Getting Out the Vote
STANFORD GRADUATE SCHOOL OF BUSINESS — Researchers applying psychology to the realm of politics are finding that giving voters a few strategic nudges can push far more people in the direction of polls on election day.
Old standard “get-out-the-vote” phone call scripts made by volunteers simply asked people to participate in the election and reminded callers that voting was important. But now, using insights on how people make decisions, political parties and other organizations are finding that subtle changes in language — even from a verb to a noun — can make a substantial difference in how many people cast ballots.
Studies presented at Stanford on March 30 showed that more voters are motivated to go to the booths when they are told turnout will be high and when they are provoked to discuss plans for getting there. Moreover, they also are more likely to vote when they are threatened with personal accountability and when they are encouraged to see voting as an intrinsic part of their identity, rather than just “something they do.”
Since the 2006 election, in fact, organizations have doubled or tripled the efficiency of their get-out-the-vote budgets by including such messages, according to Todd Rogers, a Harvard professor and former founding executive director of the political research organization Analyst Institute. Rogers presented the work to nonprofit and corporate leaders assembled for “The Science of Getting People to Do Good” briefing, sponsored by the Center for Social Innovation at the Graduate School of Business.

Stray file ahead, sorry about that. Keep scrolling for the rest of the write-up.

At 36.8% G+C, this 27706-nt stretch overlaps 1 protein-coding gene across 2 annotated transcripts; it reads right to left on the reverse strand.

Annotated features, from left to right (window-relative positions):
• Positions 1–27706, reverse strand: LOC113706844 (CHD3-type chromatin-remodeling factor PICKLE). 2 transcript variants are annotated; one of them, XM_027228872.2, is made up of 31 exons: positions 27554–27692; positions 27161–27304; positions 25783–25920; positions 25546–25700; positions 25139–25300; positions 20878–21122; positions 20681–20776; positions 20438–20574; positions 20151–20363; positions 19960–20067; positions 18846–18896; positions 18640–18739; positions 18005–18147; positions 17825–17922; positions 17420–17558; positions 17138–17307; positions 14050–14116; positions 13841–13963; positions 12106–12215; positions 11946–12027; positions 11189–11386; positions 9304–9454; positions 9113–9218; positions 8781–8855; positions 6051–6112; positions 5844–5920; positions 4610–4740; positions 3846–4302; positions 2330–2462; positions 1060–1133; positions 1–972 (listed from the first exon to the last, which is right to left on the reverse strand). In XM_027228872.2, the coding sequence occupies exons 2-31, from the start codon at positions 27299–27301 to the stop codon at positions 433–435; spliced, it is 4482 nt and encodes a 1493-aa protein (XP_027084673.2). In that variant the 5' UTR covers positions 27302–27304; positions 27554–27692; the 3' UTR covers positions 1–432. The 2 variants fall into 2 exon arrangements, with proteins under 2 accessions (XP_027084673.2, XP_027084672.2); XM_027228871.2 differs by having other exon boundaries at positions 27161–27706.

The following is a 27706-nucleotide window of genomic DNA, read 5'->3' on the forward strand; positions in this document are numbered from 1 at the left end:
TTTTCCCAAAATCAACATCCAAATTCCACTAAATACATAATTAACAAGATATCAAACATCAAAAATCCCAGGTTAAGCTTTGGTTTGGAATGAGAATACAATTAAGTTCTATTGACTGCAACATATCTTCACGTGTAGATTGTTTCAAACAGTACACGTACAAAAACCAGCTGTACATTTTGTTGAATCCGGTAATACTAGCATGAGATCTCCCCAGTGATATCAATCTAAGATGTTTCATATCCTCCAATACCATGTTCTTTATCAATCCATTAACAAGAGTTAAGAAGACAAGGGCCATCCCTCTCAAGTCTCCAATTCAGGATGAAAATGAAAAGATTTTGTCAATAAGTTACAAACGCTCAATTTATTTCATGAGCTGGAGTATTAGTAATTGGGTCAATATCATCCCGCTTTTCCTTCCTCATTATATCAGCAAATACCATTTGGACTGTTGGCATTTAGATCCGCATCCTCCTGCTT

Typical voter campaign telephone scripts just encouraging people to vote, Rogers said, end up being a total waste of time and have no impact on voting behavior. What works in such calls, instead, is getting people to form a voting plan.
In a controlled study of voter mobilization phone calls in the 2008 Pennsylvania presidential primary, which pitted Hillary Clinton against Barack Obama, researchers discovered that differences in scripts affected turnout. Scripts that guided people to think through the logistical details of their plans for voting –– such as when they intended to head to the polls, how they would get there, and what they would be doing beforehand –– were more than twice as effective as the standard scripts that simply asked people if they intended to vote.
“This shows that cognitive planning and mechanical logistics, not just motivation, are part of the voting decision,” Rogers noted. But the plan-making only affected single-voter households. “Voters who live alone are less likely to have a plan than people who live in groups or families, where discussing the next days’ events are a natural part of life. So the intervention has much more impact on those who live alone,” Rogers said.